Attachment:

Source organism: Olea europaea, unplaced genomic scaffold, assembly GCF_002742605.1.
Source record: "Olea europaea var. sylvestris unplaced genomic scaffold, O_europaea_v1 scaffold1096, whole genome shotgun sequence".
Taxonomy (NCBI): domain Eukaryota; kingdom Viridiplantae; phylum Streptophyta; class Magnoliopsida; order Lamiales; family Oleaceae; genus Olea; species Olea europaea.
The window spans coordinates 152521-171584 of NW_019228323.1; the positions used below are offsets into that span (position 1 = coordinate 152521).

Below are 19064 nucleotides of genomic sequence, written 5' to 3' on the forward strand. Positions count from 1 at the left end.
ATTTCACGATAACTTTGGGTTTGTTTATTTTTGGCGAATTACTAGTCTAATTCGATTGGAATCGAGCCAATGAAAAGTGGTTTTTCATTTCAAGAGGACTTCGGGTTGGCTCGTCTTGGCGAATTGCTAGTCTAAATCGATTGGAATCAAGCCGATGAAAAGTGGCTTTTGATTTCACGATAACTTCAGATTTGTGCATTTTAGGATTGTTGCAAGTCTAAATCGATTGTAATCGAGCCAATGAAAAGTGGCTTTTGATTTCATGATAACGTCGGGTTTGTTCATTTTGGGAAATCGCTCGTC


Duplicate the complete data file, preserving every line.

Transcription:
Source organism: Olea europaea, unplaced genomic scaffold, assembly GCF_002742605.1.
Source record: "Olea europaea var. sylvestris unplaced genomic scaffold, O_europaea_v1 scaffold1096, whole genome shotgun sequence".
Taxonomy (NCBI): domain Eukaryota; kingdom Viridiplantae; phylum Streptophyta; class Magnoliopsida; order Lamiales; family Oleaceae; genus Olea; species Olea europaea.
The window spans coordinates 152521-171584 of NW_019228323.1; the positions used below are offsets into that span (position 1 = coordinate 152521).

Below are 19064 nucleotides of genomic sequence, written 5' to 3' on the forward strand. Positions count from 1 at the left end.
ATTTCACGATAACTTTGGGTTTGTTTATTTTTGGCGAATTACTAGTCTAATTCGATTGGAATCGAGCCAATGAAAAGTGGTTTTTCATTTCAAGAGGACTTCGGGTTGGCTCGTCTTGGCGAATTGCTAGTCTAAATCGATTGGAATCAAGCCGATGAAAAGTGGCTTTTGATTTCACGATAACTTCAGATTTGTGCATTTTAGGATTGTTGCAAGTCTAAATCGATTGTAATCGAGCCAATGAAAAGTGGCTTTTGATTTCATGATAACGTCGGGTTTGTTCATTTTGGGAAATCGCTCGTC